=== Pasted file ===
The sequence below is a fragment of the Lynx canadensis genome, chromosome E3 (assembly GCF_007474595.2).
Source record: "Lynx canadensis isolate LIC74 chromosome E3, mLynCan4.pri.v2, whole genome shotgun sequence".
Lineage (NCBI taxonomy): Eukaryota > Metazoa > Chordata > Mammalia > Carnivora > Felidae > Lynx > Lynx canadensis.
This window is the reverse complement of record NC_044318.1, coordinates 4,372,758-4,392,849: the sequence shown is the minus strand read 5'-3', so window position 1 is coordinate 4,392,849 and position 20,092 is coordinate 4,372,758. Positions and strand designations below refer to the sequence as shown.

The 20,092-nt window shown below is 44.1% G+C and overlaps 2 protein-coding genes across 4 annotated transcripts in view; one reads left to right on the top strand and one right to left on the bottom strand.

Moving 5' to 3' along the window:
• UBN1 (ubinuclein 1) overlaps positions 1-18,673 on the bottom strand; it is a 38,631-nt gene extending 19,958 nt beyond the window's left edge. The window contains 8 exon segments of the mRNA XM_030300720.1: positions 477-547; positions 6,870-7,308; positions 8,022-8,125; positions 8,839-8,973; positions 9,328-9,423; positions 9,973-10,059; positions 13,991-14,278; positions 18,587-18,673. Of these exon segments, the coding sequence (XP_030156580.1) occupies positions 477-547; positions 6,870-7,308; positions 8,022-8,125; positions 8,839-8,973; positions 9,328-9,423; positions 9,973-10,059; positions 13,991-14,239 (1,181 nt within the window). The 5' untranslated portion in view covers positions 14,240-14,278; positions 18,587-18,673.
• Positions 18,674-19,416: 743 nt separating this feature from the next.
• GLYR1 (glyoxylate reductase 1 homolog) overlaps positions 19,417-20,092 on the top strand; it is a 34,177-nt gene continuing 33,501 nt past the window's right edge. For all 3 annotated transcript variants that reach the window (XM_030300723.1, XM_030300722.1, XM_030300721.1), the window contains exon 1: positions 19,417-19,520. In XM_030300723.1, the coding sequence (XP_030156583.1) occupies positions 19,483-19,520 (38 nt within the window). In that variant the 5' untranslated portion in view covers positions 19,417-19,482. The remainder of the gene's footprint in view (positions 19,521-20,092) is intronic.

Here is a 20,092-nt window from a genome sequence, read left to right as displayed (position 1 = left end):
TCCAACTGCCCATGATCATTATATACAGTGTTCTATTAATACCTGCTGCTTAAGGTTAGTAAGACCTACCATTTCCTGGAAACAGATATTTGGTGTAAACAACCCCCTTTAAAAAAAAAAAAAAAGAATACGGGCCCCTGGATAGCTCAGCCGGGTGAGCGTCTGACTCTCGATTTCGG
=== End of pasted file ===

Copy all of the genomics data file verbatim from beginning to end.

The sequence below is a fragment of the Lynx canadensis genome, chromosome E3 (assembly GCF_007474595.2).
Source record: "Lynx canadensis isolate LIC74 chromosome E3, mLynCan4.pri.v2, whole genome shotgun sequence".
Lineage (NCBI taxonomy): Eukaryota > Metazoa > Chordata > Mammalia > Carnivora > Felidae > Lynx > Lynx canadensis.
This window is the reverse complement of record NC_044318.1, coordinates 4,372,758-4,392,849: the sequence shown is the minus strand read 5'-3', so window position 1 is coordinate 4,392,849 and position 20,092 is coordinate 4,372,758. Positions and strand designations below refer to the sequence as shown.

The 20,092-nt window shown below is 44.1% G+C and overlaps 2 protein-coding genes across 4 annotated transcripts in view; one reads left to right on the top strand and one right to left on the bottom strand.

Moving 5' to 3' along the window:
• UBN1 (ubinuclein 1) overlaps positions 1-18,673 on the bottom strand; it is a 38,631-nt gene extending 19,958 nt beyond the window's left edge. The window contains 8 exon segments of the mRNA XM_030300720.1: positions 477-547; positions 6,870-7,308; positions 8,022-8,125; positions 8,839-8,973; positions 9,328-9,423; positions 9,973-10,059; positions 13,991-14,278; positions 18,587-18,673. Of these exon segments, the coding sequence (XP_030156580.1) occupies positions 477-547; positions 6,870-7,308; positions 8,022-8,125; positions 8,839-8,973; positions 9,328-9,423; positions 9,973-10,059; positions 13,991-14,239 (1,181 nt within the window). The 5' untranslated portion in view covers positions 14,240-14,278; positions 18,587-18,673.
• Positions 18,674-19,416: 743 nt separating this feature from the next.
• GLYR1 (glyoxylate reductase 1 homolog) overlaps positions 19,417-20,092 on the top strand; it is a 34,177-nt gene continuing 33,501 nt past the window's right edge. For all 3 annotated transcript variants that reach the window (XM_030300723.1, XM_030300722.1, XM_030300721.1), the window contains exon 1: positions 19,417-19,520. In XM_030300723.1, the coding sequence (XP_030156583.1) occupies positions 19,483-19,520 (38 nt within the window). In that variant the 5' untranslated portion in view covers positions 19,417-19,482. The remainder of the gene's footprint in view (positions 19,521-20,092) is intronic.

Here is a 20,092-nt window from a genome sequence, read left to right as displayed (position 1 = left end):
TCCAACTGCCCATGATCATTATATACAGTGTTCTATTAATACCTGCTGCTTAAGGTTAGTAAGACCTACCATTTCCTGGAAACAGATATTTGGTGTAAACAACCCCCTTTAAAAAAAAAAAAAAAGAATACGGGCCCCTGGATAGCTCAGCCGGGTGAGCGTCTGACTCTCGATTTCGG